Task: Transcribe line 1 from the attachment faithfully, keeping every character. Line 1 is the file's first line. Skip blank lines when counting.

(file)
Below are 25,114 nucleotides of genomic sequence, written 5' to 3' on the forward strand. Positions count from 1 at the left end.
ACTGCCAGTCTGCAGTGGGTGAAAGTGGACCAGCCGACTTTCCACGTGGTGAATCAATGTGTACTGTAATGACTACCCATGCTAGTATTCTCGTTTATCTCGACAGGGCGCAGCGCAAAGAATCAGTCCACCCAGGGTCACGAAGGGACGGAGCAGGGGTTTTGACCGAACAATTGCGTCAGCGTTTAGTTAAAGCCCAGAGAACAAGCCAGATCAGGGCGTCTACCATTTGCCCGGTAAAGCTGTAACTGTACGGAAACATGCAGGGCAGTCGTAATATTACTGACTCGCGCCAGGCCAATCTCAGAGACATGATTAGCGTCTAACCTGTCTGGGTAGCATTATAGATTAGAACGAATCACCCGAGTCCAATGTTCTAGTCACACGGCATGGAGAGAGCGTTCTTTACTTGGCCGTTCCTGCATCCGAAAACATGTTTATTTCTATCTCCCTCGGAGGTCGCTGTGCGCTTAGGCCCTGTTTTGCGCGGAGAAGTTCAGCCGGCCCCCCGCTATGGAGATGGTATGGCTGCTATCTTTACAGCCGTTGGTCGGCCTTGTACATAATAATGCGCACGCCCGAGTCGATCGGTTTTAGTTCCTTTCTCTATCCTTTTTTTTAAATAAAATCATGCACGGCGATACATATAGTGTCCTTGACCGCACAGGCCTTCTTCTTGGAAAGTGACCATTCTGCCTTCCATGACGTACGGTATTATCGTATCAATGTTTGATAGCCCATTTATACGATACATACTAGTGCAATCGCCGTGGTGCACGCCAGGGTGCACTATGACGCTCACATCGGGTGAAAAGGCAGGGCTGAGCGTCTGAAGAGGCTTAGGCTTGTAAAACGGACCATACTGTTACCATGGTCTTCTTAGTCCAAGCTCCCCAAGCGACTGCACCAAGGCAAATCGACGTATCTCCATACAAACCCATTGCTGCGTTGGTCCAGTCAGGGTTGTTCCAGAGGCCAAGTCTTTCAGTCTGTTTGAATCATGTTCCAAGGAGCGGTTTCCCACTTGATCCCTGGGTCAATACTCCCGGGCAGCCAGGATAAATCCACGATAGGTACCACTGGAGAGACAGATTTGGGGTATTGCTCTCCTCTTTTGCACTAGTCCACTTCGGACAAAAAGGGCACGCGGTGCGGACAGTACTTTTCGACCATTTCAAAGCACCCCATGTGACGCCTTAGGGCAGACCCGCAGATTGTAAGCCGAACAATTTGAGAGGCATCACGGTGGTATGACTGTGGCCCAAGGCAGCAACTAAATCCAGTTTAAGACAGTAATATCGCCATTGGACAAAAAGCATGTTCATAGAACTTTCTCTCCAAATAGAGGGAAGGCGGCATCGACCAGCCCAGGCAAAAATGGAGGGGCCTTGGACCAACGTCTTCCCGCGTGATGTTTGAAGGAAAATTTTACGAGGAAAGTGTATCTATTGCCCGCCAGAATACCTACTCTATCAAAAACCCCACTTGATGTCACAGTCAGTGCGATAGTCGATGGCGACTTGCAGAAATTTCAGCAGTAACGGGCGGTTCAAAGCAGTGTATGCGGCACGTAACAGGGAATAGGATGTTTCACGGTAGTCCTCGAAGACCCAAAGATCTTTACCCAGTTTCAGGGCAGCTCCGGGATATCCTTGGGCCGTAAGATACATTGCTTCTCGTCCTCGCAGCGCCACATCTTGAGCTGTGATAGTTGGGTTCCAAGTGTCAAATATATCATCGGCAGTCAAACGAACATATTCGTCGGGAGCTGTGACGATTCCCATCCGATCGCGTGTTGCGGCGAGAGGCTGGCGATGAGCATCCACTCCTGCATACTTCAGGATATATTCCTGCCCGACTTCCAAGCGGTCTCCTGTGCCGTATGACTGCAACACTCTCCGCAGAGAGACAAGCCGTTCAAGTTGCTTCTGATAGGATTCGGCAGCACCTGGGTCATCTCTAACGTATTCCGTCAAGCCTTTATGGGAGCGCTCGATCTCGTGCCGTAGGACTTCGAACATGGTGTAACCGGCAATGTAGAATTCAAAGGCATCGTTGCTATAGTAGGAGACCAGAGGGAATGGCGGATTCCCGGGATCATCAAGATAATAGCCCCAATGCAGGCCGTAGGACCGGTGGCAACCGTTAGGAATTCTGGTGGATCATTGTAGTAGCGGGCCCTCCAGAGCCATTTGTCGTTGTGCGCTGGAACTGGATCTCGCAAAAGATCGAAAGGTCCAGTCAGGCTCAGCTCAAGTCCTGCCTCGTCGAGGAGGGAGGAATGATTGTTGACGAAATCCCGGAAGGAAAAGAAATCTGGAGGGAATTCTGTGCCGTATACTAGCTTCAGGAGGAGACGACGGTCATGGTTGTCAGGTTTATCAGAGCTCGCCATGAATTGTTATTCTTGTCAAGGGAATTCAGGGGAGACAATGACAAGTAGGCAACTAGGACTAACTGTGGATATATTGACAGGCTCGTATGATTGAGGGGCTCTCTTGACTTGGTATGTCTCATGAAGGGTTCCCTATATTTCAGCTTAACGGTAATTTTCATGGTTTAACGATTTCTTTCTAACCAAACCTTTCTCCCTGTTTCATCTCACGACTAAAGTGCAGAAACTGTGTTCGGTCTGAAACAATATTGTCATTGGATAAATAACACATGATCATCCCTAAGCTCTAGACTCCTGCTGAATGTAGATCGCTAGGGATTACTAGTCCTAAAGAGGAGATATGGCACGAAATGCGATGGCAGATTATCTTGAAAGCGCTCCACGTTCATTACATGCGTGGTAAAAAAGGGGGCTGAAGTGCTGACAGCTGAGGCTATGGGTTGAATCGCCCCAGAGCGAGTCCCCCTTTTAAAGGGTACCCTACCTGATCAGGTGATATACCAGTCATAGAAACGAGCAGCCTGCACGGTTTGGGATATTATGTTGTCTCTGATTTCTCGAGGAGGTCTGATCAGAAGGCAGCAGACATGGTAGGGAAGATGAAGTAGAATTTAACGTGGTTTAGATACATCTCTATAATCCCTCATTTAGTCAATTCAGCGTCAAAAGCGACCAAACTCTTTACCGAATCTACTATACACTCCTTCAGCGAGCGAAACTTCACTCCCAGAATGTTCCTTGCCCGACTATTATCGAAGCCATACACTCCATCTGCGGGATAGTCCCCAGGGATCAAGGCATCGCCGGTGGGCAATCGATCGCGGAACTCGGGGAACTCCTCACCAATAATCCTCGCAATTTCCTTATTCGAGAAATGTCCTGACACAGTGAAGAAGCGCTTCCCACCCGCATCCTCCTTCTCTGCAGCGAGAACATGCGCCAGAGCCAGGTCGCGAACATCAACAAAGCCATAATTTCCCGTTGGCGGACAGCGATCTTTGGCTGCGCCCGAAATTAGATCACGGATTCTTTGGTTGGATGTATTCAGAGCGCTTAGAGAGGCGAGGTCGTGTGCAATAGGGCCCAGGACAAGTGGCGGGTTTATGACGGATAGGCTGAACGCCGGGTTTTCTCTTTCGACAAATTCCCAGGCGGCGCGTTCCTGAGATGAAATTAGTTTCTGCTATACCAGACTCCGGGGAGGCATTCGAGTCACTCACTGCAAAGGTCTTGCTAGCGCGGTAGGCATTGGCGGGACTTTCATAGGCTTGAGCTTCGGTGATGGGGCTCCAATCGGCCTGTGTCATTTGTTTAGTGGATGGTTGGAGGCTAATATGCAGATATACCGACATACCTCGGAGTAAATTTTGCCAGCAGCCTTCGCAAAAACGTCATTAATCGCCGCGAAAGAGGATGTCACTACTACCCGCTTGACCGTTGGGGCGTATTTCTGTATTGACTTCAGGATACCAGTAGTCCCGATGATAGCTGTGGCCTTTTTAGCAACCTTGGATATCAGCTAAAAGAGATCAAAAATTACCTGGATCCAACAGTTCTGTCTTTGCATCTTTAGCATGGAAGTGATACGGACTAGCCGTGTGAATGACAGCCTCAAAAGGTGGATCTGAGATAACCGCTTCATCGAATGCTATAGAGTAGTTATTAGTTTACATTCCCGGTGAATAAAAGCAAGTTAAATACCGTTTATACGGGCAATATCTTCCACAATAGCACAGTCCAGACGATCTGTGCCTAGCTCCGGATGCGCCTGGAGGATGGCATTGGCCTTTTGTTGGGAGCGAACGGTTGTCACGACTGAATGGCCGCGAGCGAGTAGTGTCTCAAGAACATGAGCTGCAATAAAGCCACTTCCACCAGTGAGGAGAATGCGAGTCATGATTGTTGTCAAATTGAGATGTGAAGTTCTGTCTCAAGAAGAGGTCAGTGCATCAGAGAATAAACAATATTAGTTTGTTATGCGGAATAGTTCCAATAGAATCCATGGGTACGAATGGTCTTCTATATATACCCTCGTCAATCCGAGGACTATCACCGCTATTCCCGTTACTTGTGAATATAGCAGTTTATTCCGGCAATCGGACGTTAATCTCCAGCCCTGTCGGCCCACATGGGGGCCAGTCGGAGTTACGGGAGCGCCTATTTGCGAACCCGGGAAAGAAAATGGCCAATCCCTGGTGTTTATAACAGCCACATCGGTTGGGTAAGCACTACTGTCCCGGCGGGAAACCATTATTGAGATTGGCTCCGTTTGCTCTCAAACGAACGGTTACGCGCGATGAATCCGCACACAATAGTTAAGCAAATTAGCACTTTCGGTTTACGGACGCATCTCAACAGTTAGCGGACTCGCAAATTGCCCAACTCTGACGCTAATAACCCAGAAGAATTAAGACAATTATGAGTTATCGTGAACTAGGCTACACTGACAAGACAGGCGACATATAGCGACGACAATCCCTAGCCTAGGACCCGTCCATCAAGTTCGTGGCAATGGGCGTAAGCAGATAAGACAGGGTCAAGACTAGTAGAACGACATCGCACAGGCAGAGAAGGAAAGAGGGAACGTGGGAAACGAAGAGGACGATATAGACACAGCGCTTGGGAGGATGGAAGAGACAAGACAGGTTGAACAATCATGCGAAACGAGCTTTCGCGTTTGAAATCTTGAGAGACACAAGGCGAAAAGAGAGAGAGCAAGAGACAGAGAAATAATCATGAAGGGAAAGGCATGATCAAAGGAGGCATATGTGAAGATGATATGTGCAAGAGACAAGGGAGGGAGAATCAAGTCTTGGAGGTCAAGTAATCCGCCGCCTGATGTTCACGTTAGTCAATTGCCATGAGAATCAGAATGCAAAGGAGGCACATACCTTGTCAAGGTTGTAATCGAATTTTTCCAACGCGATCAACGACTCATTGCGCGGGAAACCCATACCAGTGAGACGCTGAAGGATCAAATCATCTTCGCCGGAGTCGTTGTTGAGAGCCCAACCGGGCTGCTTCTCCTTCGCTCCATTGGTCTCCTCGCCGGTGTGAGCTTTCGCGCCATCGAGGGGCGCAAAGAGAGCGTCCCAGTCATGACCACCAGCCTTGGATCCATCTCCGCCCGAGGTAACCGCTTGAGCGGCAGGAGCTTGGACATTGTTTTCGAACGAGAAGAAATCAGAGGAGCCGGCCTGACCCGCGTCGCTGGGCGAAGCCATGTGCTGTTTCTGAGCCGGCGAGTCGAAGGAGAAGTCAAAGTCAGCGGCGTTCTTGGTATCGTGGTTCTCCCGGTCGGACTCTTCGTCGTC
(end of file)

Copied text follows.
Below are 25,114 nucleotides of genomic sequence, written 5' to 3' on the forward strand. Positions count from 1 at the left end.